First, you are only truly responsible for what you do voluntarily. You may be held accountable for your reactions but it would be a stretch to say you are responsible. Your reactions are just that, reactions. They are produced automatically so why pretend otherwise? You could try to repress your expressions, which could possibly prevent communicating the emotional effect to others, but there are many unhelpful consequences of repression, as we have discussed before.

    As a member of the work group, you are responsible for attempting to observe your reactions impartially. To observe impartially, you must not repress. Why is that? Repression is hiding your reactions, is it not? Repression is almost always the result of judgment and judgment does not allow impartial observation…it is the antithesis of it. Further, repression is a learned mechanical behavior which becomes just as involuntary as the reaction that is being repressed.

    As a member of the work group, you are also responsible for not blaming your reactions on others. Blaming others is not impartial and it also biases observation.

    After much impartial observation of self, you may come to know your reactions sufficiently well, and you may have developed such an indifference to them, that it may be possible not to express reactions AND not suppress them. Perhaps we can call this voluntary suppression. The impulse to react is held as energy, not expressed, neither defended nor rejected. Only then can it be said that you are responsible for the impact of your reactions on others.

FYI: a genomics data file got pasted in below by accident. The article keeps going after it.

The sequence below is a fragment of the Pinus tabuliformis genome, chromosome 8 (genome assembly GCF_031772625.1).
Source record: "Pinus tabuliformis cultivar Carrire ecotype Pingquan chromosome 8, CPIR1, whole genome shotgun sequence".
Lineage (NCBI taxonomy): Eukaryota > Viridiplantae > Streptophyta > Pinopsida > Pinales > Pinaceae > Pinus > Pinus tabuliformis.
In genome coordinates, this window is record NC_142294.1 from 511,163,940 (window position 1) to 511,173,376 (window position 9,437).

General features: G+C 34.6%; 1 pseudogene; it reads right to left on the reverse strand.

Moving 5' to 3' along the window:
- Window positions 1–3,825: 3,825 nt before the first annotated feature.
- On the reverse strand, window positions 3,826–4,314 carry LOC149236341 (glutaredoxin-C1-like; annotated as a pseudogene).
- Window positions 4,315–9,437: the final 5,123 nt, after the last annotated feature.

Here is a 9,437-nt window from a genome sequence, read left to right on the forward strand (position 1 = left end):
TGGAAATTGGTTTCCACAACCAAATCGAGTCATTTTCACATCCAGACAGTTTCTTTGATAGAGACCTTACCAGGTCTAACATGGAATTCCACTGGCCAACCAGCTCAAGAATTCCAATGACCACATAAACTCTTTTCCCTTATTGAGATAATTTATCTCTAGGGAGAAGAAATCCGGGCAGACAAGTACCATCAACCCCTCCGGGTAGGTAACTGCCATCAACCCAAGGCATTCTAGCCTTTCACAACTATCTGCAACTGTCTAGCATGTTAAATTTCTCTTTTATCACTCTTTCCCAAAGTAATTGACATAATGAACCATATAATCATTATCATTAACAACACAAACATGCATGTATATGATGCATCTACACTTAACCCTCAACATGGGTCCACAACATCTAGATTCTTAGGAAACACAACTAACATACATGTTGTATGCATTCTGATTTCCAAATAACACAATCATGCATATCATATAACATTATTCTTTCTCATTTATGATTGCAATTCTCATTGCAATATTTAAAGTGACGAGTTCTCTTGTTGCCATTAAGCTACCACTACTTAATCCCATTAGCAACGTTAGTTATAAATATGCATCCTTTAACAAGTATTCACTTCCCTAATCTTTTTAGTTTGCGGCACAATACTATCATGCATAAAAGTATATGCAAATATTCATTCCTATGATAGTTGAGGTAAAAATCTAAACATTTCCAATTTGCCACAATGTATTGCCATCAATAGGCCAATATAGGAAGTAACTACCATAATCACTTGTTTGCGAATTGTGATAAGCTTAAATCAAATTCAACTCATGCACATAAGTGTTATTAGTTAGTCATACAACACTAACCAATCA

The likelihood is that joining a real work group will make you more reactive at first because the emphasis is no longer on being polite.

    There is no room for political correctness in a work group. The essence of political correctness is the idea that people have the right not to be offended by others. In a work group, you give others the right to offend you and you in turn have the right to offend. The right to offend is given because the opportunity to observe our mechanical selves in action has great value. It does not mean you set about to offend others for sport or pleasure. But it does mean that being offended is welcomed as a work opportunity, otherwise the work group is dead.

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  • February 21, 2016